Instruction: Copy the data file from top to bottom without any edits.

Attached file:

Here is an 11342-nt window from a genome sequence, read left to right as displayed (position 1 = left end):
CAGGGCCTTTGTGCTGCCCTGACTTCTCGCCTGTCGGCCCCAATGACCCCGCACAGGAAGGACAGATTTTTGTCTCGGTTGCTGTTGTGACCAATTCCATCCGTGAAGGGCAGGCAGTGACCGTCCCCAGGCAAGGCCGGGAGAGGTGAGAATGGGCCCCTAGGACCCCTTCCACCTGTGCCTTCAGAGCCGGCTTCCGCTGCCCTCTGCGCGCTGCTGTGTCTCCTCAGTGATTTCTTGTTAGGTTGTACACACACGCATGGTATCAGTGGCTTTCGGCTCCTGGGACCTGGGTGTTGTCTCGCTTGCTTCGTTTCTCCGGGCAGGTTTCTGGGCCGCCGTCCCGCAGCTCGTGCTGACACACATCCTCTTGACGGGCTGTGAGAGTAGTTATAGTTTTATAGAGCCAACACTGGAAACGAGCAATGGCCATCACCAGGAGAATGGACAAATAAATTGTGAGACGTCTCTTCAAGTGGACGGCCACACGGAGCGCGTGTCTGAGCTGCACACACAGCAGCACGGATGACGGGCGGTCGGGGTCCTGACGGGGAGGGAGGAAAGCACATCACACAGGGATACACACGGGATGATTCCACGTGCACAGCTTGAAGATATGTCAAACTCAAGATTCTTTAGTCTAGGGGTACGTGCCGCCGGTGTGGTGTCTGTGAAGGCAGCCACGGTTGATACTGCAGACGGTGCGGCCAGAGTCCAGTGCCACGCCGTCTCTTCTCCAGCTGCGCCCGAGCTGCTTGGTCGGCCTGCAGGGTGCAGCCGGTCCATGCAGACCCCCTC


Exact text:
Here is an 11342-nt window from a genome sequence, read left to right as displayed (position 1 = left end):
CAGGGCCTTTGTGCTGCCCTGACTTCTCGCCTGTCGGCCCCAATGACCCCGCACAGGAAGGACAGATTTTTGTCTCGGTTGCTGTTGTGACCAATTCCATCCGTGAAGGGCAGGCAGTGACCGTCCCCAGGCAAGGCCGGGAGAGGTGAGAATGGGCCCCTAGGACCCCTTCCACCTGTGCCTTCAGAGCCGGCTTCCGCTGCCCTCTGCGCGCTGCTGTGTCTCCTCAGTGATTTCTTGTTAGGTTGTACACACACGCATGGTATCAGTGGCTTTCGGCTCCTGGGACCTGGGTGTTGTCTCGCTTGCTTCGTTTCTCCGGGCAGGTTTCTGGGCCGCCGTCCCGCAGCTCGTGCTGACACACATCCTCTTGACGGGCTGTGAGAGTAGTTATAGTTTTATAGAGCCAACACTGGAAACGAGCAATGGCCATCACCAGGAGAATGGACAAATAAATTGTGAGACGTCTCTTCAAGTGGACGGCCACACGGAGCGCGTGTCTGAGCTGCACACACAGCAGCACGGATGACGGGCGGTCGGGGTCCTGACGGGGAGGGAGGAAAGCACATCACACAGGGATACACACGGGATGATTCCACGTGCACAGCTTGAAGATATGTCAAACTCAAGATTCTTTAGTCTAGGGGTACGTGCCGCCGGTGTGGTGTCTGTGAAGGCAGCCACGGTTGATACTGCAGACGGTGCGGCCAGAGTCCAGTGCCACGCCGTCTCTTCTCCAGCTGCGCCCGAGCTGCTTGGTCGGCCTGCAGGGTGCAGCCGGTCCATGCAGACCCCCTC